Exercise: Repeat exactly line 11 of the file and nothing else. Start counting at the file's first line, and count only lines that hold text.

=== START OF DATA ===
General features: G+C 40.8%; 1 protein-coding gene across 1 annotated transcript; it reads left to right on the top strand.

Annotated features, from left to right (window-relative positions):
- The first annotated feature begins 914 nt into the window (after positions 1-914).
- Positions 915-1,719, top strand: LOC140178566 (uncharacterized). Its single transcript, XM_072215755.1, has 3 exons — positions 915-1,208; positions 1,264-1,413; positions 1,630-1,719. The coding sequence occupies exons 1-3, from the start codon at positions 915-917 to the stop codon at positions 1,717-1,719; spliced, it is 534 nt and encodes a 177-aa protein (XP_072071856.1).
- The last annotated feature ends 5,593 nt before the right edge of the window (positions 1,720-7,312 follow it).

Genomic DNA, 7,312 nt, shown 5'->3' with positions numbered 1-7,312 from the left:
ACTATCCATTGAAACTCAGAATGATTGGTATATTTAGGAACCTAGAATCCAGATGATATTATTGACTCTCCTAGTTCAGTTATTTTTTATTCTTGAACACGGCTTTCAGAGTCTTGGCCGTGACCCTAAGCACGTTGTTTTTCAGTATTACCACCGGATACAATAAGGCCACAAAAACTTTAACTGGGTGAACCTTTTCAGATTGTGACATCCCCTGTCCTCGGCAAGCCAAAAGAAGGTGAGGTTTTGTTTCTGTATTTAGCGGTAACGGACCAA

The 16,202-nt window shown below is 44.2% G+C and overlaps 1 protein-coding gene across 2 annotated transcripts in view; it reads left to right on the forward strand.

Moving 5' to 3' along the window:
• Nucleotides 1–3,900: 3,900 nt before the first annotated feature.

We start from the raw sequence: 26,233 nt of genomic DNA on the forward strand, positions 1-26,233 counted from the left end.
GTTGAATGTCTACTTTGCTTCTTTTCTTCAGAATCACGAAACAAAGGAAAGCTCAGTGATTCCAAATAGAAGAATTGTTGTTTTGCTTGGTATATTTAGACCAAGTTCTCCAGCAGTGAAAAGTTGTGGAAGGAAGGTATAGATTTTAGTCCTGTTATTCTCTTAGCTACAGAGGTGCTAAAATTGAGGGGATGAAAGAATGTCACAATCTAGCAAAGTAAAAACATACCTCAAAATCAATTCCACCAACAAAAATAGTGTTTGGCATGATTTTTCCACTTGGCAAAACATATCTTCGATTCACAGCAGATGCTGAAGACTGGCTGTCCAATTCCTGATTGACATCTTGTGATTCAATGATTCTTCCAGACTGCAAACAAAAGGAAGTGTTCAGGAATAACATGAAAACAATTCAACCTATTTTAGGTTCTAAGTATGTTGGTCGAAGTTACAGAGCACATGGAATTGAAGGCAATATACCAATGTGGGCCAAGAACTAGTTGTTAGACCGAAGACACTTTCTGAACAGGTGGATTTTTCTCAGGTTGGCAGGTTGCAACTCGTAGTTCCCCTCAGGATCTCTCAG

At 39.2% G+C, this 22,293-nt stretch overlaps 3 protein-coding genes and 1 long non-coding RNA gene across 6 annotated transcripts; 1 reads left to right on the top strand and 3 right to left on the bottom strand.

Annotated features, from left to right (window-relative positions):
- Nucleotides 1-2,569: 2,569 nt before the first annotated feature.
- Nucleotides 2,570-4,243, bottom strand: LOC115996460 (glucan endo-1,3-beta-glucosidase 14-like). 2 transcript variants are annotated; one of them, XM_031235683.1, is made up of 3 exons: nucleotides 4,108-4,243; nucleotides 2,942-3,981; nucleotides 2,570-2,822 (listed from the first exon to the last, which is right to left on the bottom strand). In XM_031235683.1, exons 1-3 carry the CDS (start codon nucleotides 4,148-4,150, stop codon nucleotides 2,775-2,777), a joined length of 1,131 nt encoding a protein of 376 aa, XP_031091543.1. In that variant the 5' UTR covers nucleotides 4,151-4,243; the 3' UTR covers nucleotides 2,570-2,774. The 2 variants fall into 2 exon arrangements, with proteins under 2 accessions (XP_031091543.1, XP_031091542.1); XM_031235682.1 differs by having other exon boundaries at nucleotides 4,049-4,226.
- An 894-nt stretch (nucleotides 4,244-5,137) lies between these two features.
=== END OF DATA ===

We start from the raw sequence: 26,233 nt of genomic DNA on the forward strand, positions 1-26,233 counted from the left end.